Butterflies have become an integral and fun addition to the Science Center over the past couple of years and as we explore our newest traveling exhibition, Maya: The Hidden World Revealed, we are learning about how butterflies were important to the ancient Maya civilization and the current Maya descendants in Central America.
Butterflies were important to the Maya people beginning in the early stages of their civilization. They observed the life cycle of the butterfly and equated it to the life cycle of humans. The butterfly exists in four distinct forms throughout its life.
- The egg— Like the child in a mother’s womb, the egg is growing and getting ready to enter the world.
- The caterpillar—From our day of birth, we are like the caterpillar which eats and creeps along from day to day.
- The pupa—at death, we are like the dormant pupa in its chrysalis waiting to be ready for our next transformation.
- The butterfly—As the butterfly emerges from the chrysalis, it symbolizes our spirit as it emerges from the cast off body.
The ancient Maya believed that butterflies were the spirits of their ancestors coming to visit them and assure them all is well. These butterflies flew around the house and around bouquets of flowers. The Maya people considered it ill-mannered to smell a bouquet of flowers from the top; it would always be sniffed from the side, for the top was left for the souls to visit. Butterflies were also always treated with care and respect or else the spirit of their ancestors would seek vengeance upon the family.
Maya scholars have also discovered references to a god called Hanab Ku, which is referred to as the “Galactic Butterfly” or the “One God”. This Galactic Butterfly reportedly represented the consciousness of all living things including animals, plants, people, and the consciousness that organized raw materials into the stars, planets and solar systems. The Maya people were pioneers in the study of astronomy and saw the Galactic Butterfly as a symbol of the continued life of our spirits after death in connection with the universe around us.
While the ancient Maya civilization is technically no longer, the Maya people are still a strong part of Central America today. These people still have a very close connection to the natural world and butterflies. Along with many others in tropical regions, the modern Maya people have turned to butterfly farming as a way of life.
Butterfly farming is the breeding of pupae for sale to zoos and live exhibitions all over the world. These farms provide an alternative, sustainable income to the rural communities. Successful farming of butterflies depends on the native vegetation of the area to provide a healthy habitat for these species. As a result, butterfly farmers are encouraged to conserve their forests, instead of clear cutting them for agricultural farms or commercial purposes, a great sustainable industry that is helping preserve forests in the area.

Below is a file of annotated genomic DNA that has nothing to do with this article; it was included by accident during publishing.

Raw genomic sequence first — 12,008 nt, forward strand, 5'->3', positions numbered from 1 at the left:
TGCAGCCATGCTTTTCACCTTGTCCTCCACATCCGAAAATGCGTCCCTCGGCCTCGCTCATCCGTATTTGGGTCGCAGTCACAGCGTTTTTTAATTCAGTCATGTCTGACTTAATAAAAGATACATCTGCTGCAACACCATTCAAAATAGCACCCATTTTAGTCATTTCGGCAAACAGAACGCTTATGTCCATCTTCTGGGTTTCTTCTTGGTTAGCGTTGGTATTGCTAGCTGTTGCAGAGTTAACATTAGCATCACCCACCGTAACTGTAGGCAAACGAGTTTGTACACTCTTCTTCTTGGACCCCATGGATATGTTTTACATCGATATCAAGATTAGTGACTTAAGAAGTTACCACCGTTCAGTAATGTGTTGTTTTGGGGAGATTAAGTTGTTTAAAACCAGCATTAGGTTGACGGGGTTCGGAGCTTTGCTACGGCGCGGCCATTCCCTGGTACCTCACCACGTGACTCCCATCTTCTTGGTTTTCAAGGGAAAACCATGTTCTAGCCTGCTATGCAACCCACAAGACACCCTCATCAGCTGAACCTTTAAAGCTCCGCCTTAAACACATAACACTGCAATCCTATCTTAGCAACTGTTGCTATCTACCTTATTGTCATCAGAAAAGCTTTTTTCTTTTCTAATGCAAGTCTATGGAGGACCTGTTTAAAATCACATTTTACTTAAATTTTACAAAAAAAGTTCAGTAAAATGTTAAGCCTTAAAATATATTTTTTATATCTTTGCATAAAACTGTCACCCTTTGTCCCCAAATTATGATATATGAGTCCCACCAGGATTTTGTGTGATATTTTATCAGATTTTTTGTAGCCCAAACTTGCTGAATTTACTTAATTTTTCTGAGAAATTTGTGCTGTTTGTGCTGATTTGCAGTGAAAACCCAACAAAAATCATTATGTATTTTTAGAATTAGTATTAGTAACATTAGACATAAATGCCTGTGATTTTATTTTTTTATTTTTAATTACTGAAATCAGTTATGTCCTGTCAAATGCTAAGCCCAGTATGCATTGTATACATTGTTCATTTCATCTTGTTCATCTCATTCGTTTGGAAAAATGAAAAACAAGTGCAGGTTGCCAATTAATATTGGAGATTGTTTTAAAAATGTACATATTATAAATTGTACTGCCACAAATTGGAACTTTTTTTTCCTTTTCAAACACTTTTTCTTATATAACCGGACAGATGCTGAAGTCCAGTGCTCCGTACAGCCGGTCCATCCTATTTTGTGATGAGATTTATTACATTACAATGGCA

Here at the Connecticut Science Center, we source our own pupae in the Butterfly Encounter through butterfly farms such as Costa Rica Entomological Supply. This farm provides us with many of our most popular and beautiful butterflies from the Central America region, such as the Blue Morpho, the Mexican Bluewing, and many of the Heliconius Longwings. Through our Butterfly Encounter we are able to provide income to the rural communities who raise the pupae, but also establish a new ecotourism attraction that helps support education activities for students and the public alike. Our goal is to use the butterflies to teach about many biological principles and provide an opportunity to address nature conservation awareness.
So, as we spend more time outside enjoying the sunshine this spring and celebrate Earth Day this week, keep your eyes open for some native butterflies in your area that might be flying around or feeding on some of the newly bloomed flowers and think about how such a small and delicate creature has impacted our lives over so many generations.
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Kaila Ringgard is a Public Programs Educator at the Connecticut Science Center. She holds a degree from University of Massachusetts Amherst in Geology and Liberal Sciences. In her role at the Science Center, she creates and performs demonstrations for visitors that highlight many different fields in science and STEM careers. She is also responsible for taking care of the many reptiles and insects we have onsite, including our butterflies. You can usually find her in our galleries wearing a tie-dye lab coat with fun experiments and often an interesting animal you can meet.